- TitleSalmo trutta und Thymallus thymallus in der Wupper : molekularbiologischer Nachweis von Saprolegnia spp. sowie Berechnungen zu Alter und Längenwachstum / vorgelegt von Cora Agnes Berger
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- Description1 Online-Ressource (iv, 164 Blätter)
- Institutional NoteBergische Universität Wuppertal, Dissertation, 2016
- Document typeDissertation (PhD)
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In Germany the river Wupper flows through North-Rhine-Westfalia. It was originally inhabited by salmonids. But anthropogenous influences changed the fish fauna. Since then cyprinids dominate the river. Therefore physicochemical parameters were measured from 2009 till 2015 and analysed. They showed a changing temperature. Although the temperature was not exceeded for adults of Salmo trutta in the summer, it could be still defined as critical during the time of reproduction as well as during hatching. Mucus can be seen as an adequate alternative to the traditional fin-clipping for molecularbiological testing of salmonids on the fish pathogen Saprolegnia spp.. With the help of molecularbiological analysis the pathogen could be documented on nearly 50 % of the salmonids, although an infestation could not be monitiored on the fish while taking samples. A comparison of the different seasons when the samples were taken showed a change of the occurence of Saprolegnia spp. from September to May, regarding the years 2012 till 2015. Indeed no correlation between the measured temperature and the occurence of Saprolegniaspp. could be made. The natural population of S. trutta is still being stocked, which could lead to the entry of Saprolegnia spp. in the river. Potentially it can happen that morphological normal fish are already infected. Instead of using chemicals for infected fish in aquaculture the application of phytotherapeutic extracts can be seen as an alternative treatment. In vitro-experiments showed that plant extracts of Mucuna pruriens and Carica papaya could be used to inhibit the growth of the mycel of Saprolegnia ferax in the long-term.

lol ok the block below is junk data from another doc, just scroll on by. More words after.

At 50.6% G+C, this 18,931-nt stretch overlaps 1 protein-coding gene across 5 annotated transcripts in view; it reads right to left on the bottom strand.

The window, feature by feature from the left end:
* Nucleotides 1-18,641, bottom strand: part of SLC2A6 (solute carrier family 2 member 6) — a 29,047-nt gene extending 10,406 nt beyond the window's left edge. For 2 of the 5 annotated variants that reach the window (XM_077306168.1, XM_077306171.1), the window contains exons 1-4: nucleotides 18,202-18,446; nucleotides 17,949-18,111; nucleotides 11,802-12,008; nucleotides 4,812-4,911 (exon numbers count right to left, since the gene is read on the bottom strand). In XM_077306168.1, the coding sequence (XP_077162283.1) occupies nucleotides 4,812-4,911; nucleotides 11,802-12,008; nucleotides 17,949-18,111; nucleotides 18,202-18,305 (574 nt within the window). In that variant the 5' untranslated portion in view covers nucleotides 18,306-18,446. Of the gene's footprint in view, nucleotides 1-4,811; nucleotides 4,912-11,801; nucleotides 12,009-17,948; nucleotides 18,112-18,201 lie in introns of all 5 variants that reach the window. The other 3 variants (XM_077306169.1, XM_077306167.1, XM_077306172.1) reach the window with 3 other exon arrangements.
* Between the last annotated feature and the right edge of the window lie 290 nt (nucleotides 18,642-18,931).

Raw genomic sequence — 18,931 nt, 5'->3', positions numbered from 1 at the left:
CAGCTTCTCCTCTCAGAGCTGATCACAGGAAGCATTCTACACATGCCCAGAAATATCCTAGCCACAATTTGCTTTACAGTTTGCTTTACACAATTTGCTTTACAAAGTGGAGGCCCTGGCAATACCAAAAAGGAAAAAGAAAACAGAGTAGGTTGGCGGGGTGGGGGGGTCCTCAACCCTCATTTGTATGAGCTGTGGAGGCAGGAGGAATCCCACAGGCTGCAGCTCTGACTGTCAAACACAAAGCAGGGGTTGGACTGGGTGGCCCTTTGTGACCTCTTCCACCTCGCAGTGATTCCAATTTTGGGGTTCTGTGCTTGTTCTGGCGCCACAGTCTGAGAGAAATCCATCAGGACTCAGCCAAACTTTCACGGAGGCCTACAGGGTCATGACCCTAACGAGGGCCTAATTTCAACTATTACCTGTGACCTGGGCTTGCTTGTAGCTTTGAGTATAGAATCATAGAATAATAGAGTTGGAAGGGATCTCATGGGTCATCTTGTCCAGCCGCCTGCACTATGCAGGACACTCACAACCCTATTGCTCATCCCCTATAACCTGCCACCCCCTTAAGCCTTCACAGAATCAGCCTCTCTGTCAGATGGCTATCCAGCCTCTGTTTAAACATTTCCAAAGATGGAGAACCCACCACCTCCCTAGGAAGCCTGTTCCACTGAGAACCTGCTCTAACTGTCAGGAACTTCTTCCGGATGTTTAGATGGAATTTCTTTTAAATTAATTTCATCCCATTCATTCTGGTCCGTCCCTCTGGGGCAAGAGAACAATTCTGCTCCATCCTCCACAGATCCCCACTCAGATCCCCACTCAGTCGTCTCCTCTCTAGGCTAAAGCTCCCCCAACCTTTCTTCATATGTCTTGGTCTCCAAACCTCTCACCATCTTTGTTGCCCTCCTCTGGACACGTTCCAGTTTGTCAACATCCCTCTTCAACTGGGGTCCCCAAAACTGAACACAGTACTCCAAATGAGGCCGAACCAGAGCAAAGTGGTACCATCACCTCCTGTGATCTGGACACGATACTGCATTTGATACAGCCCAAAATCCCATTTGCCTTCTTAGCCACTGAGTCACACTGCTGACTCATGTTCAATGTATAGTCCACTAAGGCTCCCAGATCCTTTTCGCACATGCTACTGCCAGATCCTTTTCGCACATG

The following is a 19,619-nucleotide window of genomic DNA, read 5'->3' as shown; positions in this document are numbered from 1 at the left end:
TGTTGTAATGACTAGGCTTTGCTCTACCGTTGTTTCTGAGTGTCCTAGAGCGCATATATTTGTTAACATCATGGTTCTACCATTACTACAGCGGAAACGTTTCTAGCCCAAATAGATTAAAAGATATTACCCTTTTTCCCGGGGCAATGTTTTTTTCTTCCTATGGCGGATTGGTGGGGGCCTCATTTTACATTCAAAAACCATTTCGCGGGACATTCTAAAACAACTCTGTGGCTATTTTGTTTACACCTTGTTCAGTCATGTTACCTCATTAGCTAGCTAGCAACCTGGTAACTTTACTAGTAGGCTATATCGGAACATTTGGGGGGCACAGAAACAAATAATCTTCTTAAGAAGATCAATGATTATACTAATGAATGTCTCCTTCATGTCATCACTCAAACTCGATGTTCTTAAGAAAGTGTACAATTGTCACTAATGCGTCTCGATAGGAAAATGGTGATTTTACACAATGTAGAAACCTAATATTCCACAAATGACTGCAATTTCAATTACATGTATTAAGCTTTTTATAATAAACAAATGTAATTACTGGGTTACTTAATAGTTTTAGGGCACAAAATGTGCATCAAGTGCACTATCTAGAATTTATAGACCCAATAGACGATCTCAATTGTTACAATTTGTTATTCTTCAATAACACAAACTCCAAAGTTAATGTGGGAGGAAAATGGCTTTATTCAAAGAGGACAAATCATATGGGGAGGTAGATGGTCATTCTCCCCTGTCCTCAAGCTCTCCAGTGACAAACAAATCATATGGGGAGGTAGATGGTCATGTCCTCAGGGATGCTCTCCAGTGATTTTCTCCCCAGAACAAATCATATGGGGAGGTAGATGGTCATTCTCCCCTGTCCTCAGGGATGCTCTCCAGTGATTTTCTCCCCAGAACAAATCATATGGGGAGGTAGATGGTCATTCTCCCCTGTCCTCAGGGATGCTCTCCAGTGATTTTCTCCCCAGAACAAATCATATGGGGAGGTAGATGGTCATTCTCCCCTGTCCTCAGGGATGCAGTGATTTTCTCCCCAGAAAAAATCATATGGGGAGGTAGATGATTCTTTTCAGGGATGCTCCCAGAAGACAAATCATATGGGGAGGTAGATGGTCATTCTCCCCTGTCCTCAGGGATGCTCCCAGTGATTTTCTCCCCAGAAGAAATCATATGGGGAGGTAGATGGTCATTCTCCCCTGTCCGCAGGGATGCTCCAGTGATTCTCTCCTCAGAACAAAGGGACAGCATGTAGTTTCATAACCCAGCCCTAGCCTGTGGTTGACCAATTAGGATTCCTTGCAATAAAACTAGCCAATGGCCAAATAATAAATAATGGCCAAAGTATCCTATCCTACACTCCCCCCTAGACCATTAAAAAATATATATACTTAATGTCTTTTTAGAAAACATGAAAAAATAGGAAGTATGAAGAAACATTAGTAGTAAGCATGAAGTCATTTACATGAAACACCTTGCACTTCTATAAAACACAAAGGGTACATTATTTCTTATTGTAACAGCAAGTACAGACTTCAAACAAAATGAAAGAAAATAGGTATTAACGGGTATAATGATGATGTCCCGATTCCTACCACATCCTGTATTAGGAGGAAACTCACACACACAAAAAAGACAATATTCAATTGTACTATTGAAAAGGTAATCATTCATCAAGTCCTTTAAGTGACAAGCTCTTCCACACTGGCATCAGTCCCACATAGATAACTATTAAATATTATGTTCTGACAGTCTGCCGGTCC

The analysis of scales showed that the sampled Salmo trutta and Thymallus thymallus were not older than four years. Additionally these analyses showed that the oldest and biggest indiviudals were caught in the warmest regions of the river.
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